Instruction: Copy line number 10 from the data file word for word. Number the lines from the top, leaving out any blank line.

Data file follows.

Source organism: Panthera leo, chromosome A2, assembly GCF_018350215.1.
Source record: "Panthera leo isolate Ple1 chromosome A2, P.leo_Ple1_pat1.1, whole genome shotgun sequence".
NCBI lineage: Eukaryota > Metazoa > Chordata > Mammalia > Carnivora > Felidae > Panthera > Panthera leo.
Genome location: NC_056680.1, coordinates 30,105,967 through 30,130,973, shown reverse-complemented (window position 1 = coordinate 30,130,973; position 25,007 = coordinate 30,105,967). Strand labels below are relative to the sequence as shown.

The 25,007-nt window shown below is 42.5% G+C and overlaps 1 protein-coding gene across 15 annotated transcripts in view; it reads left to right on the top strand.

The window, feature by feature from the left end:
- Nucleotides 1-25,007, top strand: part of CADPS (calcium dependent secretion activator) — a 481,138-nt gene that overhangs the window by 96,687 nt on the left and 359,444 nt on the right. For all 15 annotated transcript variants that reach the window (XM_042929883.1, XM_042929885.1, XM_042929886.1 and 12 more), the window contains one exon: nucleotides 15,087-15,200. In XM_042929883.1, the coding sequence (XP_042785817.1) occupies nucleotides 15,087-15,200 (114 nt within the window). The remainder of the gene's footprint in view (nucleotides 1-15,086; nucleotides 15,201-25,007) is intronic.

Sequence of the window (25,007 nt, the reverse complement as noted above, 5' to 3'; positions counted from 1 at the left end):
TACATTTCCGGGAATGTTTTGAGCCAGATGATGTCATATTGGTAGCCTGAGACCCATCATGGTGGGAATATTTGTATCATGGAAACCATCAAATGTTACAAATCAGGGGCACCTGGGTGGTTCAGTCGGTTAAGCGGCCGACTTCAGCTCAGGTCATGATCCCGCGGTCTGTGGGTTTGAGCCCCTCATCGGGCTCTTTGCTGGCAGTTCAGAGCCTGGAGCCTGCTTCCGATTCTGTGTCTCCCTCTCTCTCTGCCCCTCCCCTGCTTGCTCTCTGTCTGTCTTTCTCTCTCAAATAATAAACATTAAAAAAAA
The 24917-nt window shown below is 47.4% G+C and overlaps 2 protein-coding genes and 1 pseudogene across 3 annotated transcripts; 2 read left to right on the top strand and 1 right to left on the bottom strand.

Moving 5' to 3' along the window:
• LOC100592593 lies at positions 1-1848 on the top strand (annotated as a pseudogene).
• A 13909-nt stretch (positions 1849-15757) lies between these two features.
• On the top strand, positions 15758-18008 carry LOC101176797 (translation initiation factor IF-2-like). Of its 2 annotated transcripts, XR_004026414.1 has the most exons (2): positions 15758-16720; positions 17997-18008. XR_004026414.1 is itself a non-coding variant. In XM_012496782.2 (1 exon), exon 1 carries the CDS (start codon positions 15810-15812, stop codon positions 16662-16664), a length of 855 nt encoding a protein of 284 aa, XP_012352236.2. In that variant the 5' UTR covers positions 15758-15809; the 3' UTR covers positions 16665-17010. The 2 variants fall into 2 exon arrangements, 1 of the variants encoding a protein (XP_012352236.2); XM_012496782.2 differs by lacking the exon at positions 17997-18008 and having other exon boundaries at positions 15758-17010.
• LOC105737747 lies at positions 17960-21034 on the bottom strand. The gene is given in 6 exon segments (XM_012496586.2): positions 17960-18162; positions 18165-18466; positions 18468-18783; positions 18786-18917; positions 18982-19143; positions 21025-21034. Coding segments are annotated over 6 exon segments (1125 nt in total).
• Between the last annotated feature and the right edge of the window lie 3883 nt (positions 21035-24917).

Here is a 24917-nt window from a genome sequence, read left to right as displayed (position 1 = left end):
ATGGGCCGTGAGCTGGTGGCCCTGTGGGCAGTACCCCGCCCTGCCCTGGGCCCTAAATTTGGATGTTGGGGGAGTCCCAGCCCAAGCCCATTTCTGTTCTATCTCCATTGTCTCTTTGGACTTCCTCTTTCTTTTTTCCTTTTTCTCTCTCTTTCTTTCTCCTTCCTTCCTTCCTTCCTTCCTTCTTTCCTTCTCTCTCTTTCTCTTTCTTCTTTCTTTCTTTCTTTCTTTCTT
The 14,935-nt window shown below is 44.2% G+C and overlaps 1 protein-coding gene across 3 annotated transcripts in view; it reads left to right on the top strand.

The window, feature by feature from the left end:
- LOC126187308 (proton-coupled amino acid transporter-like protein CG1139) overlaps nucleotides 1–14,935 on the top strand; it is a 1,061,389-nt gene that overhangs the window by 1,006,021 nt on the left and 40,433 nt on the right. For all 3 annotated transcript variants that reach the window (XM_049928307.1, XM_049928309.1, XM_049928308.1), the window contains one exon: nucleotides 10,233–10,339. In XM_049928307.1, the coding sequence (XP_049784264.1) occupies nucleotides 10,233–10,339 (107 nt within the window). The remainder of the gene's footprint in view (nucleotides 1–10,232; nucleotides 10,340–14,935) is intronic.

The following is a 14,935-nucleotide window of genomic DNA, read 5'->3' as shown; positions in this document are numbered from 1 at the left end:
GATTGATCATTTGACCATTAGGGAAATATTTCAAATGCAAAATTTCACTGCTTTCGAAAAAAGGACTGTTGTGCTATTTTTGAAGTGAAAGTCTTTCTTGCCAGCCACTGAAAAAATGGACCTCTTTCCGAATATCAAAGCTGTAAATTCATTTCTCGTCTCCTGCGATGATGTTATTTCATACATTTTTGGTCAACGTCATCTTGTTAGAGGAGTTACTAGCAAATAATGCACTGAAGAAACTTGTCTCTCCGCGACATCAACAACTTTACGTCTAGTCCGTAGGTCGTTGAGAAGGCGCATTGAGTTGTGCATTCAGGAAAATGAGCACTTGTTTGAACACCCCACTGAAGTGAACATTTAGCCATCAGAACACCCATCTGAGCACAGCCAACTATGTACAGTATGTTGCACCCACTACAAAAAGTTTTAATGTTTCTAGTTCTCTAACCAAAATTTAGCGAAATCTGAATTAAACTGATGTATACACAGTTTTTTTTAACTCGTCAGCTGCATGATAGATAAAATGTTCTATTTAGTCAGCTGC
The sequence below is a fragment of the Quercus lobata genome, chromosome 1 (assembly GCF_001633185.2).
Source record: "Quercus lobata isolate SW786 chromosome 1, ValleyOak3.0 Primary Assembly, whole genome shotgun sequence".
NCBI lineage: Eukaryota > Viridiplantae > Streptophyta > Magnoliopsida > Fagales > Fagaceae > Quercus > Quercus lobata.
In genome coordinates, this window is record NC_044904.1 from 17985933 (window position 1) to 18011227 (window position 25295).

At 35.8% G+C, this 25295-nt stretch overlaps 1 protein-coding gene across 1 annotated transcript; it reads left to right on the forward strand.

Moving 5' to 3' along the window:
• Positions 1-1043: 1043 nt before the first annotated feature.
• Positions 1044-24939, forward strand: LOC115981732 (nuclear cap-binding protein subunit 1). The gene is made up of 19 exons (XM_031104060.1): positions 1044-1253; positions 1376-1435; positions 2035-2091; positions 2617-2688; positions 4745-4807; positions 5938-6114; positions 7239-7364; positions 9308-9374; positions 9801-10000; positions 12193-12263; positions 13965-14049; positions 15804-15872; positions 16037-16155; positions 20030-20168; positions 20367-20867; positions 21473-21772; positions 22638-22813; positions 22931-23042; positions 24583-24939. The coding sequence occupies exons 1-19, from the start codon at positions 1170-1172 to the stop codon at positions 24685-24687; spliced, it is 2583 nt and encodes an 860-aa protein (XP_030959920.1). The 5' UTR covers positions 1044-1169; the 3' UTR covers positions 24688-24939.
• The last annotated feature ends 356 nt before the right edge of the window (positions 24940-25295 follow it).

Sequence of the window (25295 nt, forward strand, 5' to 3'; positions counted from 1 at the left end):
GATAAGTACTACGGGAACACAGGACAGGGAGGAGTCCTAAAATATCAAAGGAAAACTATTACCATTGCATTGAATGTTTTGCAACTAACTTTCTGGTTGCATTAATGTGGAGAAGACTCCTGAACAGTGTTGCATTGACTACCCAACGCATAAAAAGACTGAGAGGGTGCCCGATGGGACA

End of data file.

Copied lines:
The 24917-nt window shown below is 47.4% G+C and overlaps 2 protein-coding genes and 1 pseudogene across 3 annotated transcripts; 2 read left to right on the top strand and 1 right to left on the bottom strand.